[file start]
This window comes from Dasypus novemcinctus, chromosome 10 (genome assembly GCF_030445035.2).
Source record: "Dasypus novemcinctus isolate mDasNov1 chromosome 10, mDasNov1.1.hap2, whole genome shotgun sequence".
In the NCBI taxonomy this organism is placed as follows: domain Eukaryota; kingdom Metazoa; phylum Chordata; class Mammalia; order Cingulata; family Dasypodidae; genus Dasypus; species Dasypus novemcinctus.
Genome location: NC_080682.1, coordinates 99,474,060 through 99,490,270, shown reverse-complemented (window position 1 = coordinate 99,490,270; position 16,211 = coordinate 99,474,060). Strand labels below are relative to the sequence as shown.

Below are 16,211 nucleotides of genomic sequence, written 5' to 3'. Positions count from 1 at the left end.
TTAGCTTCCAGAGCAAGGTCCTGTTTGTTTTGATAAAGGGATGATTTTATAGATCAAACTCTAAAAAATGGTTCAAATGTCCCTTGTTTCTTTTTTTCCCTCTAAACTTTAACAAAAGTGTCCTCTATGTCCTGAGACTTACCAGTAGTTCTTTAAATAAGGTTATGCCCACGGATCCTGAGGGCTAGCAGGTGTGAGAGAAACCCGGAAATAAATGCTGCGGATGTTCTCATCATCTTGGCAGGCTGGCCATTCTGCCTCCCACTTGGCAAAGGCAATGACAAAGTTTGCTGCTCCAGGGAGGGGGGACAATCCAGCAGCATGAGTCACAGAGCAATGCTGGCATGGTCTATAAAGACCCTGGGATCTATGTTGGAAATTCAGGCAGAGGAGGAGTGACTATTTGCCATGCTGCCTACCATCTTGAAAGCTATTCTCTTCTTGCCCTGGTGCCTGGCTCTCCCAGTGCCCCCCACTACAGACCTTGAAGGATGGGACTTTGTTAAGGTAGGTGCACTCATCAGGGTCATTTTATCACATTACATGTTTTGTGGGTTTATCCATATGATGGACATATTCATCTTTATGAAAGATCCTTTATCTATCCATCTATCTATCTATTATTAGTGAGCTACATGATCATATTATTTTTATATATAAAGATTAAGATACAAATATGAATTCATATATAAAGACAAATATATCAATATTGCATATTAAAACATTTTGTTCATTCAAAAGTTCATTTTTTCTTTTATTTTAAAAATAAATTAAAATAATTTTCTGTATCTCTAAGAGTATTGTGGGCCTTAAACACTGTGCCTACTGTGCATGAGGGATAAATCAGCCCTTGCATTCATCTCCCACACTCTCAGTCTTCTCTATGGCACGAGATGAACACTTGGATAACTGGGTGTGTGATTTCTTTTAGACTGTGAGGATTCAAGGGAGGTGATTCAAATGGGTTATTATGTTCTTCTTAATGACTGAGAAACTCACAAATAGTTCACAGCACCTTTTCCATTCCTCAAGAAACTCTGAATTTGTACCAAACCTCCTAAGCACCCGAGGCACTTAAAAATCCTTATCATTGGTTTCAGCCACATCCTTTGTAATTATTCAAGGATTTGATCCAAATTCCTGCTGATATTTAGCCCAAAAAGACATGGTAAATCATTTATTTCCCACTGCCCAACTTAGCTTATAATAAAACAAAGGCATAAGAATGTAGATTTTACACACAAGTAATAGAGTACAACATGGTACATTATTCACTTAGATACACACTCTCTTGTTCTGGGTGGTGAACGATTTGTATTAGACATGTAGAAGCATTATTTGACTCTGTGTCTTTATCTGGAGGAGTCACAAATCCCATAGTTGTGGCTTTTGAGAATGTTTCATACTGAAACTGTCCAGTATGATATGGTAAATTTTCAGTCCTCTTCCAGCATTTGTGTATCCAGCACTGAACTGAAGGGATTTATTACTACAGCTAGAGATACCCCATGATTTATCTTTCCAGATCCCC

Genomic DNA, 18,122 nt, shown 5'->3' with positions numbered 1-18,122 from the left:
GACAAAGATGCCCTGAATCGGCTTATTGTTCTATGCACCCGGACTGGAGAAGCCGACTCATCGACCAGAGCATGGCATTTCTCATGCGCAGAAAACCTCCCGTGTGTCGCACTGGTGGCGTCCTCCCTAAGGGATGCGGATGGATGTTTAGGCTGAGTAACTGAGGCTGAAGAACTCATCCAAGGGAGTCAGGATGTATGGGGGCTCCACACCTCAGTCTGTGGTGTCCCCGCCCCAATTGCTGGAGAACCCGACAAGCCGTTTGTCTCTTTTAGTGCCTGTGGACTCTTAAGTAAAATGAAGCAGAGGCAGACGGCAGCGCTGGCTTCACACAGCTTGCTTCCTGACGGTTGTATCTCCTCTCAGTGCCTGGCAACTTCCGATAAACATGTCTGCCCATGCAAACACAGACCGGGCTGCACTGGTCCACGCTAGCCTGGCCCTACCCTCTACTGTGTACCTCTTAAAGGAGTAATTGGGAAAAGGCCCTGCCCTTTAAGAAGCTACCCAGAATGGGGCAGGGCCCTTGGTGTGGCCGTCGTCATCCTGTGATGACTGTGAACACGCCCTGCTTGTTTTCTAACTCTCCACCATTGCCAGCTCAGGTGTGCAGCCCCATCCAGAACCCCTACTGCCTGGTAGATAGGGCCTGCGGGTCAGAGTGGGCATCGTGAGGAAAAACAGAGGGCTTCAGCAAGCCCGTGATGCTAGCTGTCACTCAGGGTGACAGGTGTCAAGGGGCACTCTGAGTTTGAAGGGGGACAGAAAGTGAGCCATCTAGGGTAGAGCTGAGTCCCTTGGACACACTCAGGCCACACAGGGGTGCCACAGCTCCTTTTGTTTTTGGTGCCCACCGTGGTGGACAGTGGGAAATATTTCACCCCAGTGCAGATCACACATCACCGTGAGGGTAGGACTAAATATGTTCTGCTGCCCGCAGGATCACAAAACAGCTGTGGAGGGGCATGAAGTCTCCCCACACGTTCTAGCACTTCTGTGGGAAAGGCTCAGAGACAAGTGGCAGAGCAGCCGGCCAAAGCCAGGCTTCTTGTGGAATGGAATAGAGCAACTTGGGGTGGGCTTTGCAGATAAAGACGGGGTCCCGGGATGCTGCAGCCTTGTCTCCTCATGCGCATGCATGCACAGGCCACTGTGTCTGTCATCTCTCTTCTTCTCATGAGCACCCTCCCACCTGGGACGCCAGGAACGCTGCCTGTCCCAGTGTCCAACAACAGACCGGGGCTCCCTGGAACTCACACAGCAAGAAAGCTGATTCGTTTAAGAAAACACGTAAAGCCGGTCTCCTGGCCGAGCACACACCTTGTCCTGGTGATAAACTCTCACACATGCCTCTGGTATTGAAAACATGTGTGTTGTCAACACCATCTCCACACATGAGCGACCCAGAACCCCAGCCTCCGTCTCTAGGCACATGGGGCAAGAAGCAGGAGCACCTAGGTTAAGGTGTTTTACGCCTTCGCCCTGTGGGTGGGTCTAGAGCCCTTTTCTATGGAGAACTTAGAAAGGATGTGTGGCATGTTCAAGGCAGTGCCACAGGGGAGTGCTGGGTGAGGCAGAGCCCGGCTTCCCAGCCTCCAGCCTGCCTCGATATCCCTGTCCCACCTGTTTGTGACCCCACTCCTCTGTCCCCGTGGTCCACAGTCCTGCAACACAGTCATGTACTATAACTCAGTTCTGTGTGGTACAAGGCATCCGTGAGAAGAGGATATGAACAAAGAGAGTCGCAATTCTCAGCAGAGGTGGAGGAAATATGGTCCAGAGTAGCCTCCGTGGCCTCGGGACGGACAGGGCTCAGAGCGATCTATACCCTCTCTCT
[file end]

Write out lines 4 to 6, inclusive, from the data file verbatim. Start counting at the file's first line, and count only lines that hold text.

Genome location: NC_080682.1, coordinates 99,474,060 through 99,490,270, shown reverse-complemented (window position 1 = coordinate 99,490,270; position 16,211 = coordinate 99,474,060). Strand labels below are relative to the sequence as shown.

Below are 16,211 nucleotides of genomic sequence, written 5' to 3'. Positions count from 1 at the left end.
TTAGCTTCCAGAGCAAGGTCCTGTTTGTTTTGATAAAGGGATGATTTTATAGATCAAACTCTAAAAAATGGTTCAAATGTCCCTTGTTTCTTTTTTTCCCTCTAAACTTTAACAAAAGTGTCCTCTATGTCCTGAGACTTACCAGTAGTTCTTTAAATAAGGTTATGCCCACGGATCCTGAGGGCTAGCAGGTGTGAGAGAAACCCGGAAATAAATGCTGCGGATGTTCTCATCATCTTGGCAGGCTGGCCATTCTGCCTCCCACTTGGCAAAGGCAATGACAAAGTTTGCTGCTCCAGGGAGGGGGGACAATCCAGCAGCATGAGTCACAGAGCAATGCTGGCATGGTCTATAAAGACCCTGGGATCTATGTTGGAAATTCAGGCAGAGGAGGAGTGACTATTTGCCATGCTGCCTACCATCTTGAAAGCTATTCTCTTCTTGCCCTGGTGCCTGGCTCTCCCAGTGCCCCCCACTACAGACCTTGAAGGATGGGACTTTGTTAAGGTAGGTGCACTCATCAGGGTCATTTTATCACATTACATGTTTTGTGGGTTTATCCATATGATGGACATATTCATCTTTATGAAAGATCCTTTATCTATCCATCTATCTATCTATTATTAGTGAGCTACATGATCATATTATTTTTATATATAAAGATTAAGATACAAATATGAATTCATATATAAAGACAAATATATCAATATTGCATATTAAAACATTTTGTTCATTCAAAAGTTCATTTTTTCTTTTATTTTAAAAATAAATTAAAATAATTTTCTGTATCTCTAAGAGTATTGTGGGCCTTAAACACTGTGCCTACTGTGCATGAGGGATAAATCAGCCCTTGCATTCATCTCCCACACTCTCAGTCTTCTCTATGGCACGAGATGAACACTTGGATAACTGGGTGTGTGATTTCTTTTAGACTGTGAGGATTCAAGGGAGGTGATTCAAATGGGTTATTATGTTCTTCTTAATGACTGAGAAACTCACAAATAGTTCACAGCACCTTTTCCATTCCTCAAGAAACTCTGAATTTGTACCAAACCTCCTAAGCACCCGAGGCACTTAAAAATCCTTATCATTGGTTTCAGCCACATCCTTTGTAATTATTCAAGGATTTGATCCAAATTCCTGCTGATATTTAGCCCAAAAAGACATGGTAAATCATTTATTTCCCACTGCCCAACTTAGCTTATAATAAAACAAAGGCATAAGAATGTAGATTTTACACACAAGTAATAGAGTACAACATGGTACATTATTCACTTAGATACACACTCTCTTGTTCTGGGTGGTGAACGATTTGTATTAGACATGTAGAAGCATTATTTGACTCTGTGTCTTTATCTGGAGGAGTCACAAATCCCATAGTTGTGGCTTTTGAGAATGTTTCATACTGAAACTGTCCAGTATGATATGGTAAATTTTCAGTCCTCTTCCAGCATTTGTGTATCCAGCACTGAACTGAAGGGATTTATTACTACAGCTAGAGATACCCCATGATTTATCTTTCCAGATCCCC